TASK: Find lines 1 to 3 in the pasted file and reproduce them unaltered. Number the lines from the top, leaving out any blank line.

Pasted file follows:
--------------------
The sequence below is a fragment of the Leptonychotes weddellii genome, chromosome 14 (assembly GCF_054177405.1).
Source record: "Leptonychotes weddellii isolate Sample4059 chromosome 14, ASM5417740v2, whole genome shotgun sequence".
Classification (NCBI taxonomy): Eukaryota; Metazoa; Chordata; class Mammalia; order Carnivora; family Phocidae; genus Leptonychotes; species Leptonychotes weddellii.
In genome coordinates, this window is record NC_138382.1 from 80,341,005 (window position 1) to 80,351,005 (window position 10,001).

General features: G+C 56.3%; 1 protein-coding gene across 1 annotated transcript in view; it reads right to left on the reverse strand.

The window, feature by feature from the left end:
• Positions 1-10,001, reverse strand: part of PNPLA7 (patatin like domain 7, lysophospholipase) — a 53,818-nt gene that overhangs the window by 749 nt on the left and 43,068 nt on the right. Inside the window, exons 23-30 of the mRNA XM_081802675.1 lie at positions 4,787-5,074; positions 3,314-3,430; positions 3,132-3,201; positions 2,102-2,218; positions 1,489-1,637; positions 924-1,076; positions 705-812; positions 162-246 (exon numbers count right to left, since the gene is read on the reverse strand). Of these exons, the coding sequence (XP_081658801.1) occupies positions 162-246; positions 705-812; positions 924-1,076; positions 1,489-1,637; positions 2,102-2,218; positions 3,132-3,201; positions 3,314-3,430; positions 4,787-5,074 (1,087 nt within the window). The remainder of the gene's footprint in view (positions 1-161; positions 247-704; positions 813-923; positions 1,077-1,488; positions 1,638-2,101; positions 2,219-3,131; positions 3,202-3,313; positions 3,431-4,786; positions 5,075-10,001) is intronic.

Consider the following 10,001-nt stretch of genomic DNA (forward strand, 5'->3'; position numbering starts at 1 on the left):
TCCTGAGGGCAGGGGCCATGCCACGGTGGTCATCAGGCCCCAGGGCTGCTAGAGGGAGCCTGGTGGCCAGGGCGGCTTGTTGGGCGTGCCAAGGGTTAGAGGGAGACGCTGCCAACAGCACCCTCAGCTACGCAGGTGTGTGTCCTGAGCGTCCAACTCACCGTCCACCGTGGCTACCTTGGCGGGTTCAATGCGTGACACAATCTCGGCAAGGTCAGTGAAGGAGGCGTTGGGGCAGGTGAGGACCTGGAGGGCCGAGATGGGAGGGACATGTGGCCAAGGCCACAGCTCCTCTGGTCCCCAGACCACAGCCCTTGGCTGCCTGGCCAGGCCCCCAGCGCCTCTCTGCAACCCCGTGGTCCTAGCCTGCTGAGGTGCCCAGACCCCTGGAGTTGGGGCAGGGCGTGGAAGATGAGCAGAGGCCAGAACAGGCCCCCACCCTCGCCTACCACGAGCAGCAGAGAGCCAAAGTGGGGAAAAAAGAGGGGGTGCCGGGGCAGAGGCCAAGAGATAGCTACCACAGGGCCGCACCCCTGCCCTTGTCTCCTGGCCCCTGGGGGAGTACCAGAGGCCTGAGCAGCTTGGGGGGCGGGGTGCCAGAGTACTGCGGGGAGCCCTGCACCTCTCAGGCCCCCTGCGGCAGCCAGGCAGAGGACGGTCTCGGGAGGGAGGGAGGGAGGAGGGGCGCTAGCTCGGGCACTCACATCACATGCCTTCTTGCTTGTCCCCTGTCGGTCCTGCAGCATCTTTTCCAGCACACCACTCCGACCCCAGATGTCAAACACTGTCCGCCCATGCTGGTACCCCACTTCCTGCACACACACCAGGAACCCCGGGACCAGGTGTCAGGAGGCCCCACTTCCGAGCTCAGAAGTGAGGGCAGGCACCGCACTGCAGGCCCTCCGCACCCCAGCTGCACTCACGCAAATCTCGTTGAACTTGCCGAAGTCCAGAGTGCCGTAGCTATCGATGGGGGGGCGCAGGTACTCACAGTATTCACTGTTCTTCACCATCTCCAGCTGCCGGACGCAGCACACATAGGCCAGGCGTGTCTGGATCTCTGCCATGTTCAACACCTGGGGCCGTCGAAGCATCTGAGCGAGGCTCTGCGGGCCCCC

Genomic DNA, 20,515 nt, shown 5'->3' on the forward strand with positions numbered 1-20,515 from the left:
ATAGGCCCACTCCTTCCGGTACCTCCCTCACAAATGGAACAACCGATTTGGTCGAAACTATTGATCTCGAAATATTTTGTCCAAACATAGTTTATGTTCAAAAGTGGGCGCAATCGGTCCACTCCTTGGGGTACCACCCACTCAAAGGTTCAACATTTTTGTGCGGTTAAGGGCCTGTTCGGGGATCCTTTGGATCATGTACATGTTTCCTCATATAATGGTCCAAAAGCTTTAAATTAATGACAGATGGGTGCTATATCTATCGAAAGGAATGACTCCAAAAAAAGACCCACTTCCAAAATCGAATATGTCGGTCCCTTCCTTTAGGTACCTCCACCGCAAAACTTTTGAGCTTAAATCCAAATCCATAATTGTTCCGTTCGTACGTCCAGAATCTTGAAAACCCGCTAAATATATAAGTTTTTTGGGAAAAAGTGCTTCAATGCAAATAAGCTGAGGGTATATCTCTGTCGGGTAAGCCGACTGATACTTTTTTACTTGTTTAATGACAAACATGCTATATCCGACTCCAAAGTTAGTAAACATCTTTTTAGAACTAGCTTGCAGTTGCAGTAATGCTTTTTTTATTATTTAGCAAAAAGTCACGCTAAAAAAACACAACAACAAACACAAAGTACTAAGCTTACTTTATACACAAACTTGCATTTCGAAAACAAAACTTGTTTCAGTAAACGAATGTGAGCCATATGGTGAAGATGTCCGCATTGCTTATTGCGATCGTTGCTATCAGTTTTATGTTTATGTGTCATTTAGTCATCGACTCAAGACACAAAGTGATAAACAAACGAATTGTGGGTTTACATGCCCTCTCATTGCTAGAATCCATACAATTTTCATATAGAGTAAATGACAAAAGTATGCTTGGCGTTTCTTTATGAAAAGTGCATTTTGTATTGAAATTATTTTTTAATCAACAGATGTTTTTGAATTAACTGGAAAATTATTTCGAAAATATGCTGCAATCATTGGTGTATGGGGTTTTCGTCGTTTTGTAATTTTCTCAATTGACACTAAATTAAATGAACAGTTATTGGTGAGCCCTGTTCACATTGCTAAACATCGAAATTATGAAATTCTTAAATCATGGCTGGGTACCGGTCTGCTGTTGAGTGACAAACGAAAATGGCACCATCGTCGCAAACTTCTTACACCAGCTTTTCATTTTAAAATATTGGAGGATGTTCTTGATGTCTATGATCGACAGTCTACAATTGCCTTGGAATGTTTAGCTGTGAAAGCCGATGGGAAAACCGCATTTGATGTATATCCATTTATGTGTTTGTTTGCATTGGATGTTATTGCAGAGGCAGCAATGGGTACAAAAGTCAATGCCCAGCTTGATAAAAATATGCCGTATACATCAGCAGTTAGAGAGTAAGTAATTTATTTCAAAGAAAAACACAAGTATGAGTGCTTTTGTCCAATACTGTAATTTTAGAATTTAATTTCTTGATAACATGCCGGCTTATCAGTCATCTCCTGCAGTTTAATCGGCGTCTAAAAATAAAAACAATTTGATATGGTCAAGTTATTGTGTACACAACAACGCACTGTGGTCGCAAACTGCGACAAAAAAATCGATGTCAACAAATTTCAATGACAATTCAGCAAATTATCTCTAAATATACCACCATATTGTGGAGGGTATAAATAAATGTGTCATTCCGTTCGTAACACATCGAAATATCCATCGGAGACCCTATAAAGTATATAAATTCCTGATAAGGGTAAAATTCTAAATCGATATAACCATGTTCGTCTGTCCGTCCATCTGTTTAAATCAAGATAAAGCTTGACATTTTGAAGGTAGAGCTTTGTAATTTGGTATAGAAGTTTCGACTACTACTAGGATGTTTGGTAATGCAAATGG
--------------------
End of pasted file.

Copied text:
The sequence below is a fragment of the Leptonychotes weddellii genome, chromosome 14 (assembly GCF_054177405.1).
Source record: "Leptonychotes weddellii isolate Sample4059 chromosome 14, ASM5417740v2, whole genome shotgun sequence".
Classification (NCBI taxonomy): Eukaryota; Metazoa; Chordata; class Mammalia; order Carnivora; family Phocidae; genus Leptonychotes; species Leptonychotes weddellii.